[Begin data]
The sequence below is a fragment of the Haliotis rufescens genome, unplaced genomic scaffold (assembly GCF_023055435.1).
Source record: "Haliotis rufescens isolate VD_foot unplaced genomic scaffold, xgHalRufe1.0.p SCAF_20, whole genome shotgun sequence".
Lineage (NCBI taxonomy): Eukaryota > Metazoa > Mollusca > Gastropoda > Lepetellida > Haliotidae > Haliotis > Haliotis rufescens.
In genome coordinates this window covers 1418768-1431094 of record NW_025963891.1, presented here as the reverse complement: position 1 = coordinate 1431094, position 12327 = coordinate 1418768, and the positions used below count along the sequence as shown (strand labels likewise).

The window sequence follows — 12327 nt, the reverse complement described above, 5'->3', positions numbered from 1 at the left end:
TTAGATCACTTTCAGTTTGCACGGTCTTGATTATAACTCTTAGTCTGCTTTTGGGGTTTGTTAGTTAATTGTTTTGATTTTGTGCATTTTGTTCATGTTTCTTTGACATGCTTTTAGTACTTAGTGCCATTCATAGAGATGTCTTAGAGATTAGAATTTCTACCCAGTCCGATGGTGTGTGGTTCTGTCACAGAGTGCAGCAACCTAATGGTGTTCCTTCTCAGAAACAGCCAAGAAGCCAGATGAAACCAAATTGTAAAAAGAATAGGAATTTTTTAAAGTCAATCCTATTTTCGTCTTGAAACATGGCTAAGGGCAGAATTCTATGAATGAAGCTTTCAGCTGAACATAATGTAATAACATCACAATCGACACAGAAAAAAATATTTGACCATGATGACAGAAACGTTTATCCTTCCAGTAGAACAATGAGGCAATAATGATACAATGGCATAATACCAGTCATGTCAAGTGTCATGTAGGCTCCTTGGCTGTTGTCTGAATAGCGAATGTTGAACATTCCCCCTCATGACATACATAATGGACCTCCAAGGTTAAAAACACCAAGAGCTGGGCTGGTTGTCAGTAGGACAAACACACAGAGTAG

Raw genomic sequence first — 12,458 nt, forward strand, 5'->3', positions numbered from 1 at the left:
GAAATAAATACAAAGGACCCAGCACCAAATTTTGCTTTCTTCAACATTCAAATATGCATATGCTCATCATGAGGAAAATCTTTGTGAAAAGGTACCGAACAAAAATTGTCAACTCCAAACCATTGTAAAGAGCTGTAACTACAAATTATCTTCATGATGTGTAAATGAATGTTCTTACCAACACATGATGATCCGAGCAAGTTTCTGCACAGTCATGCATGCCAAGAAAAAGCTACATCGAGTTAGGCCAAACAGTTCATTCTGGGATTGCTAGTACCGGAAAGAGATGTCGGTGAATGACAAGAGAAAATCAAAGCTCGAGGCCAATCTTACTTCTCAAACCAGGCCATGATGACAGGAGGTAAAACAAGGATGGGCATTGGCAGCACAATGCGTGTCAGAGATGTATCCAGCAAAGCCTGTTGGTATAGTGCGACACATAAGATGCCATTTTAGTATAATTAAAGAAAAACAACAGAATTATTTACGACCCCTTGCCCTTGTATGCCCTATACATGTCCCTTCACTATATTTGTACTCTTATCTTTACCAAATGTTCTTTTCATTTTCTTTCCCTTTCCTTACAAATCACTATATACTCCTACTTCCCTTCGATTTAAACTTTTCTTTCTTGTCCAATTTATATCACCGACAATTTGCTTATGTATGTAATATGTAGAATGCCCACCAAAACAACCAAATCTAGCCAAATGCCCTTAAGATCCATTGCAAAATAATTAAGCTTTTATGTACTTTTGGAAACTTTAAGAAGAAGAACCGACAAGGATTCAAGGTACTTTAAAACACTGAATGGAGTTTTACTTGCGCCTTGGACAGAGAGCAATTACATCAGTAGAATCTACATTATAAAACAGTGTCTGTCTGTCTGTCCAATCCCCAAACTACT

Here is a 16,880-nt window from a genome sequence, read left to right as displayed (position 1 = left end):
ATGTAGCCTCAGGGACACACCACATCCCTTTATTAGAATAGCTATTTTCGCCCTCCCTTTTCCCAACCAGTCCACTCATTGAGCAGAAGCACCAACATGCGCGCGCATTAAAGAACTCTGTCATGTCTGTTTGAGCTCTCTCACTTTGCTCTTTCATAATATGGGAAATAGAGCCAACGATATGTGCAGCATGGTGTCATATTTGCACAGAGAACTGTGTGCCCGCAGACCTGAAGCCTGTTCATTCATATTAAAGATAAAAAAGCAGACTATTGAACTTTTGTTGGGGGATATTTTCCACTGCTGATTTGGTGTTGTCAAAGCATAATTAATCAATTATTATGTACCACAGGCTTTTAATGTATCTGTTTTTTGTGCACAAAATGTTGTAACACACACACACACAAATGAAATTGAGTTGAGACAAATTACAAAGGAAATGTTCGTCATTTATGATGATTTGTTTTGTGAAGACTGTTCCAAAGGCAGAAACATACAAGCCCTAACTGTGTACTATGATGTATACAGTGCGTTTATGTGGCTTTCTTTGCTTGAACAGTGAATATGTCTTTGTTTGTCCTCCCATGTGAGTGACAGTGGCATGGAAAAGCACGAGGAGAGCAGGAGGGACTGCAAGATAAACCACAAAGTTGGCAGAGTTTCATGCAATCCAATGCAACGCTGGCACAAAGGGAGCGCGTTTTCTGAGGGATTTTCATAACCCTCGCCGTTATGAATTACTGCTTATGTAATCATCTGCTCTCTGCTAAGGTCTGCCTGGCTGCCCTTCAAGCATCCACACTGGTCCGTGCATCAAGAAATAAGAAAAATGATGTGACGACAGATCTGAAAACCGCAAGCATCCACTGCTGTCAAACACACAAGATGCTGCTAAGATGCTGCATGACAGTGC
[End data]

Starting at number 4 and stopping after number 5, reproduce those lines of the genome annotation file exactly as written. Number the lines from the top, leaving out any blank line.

In genome coordinates this window covers 1418768-1431094 of record NW_025963891.1, presented here as the reverse complement: position 1 = coordinate 1431094, position 12327 = coordinate 1418768, and the positions used below count along the sequence as shown (strand labels likewise).

The window sequence follows — 12327 nt, the reverse complement described above, 5'->3', positions numbered from 1 at the left end: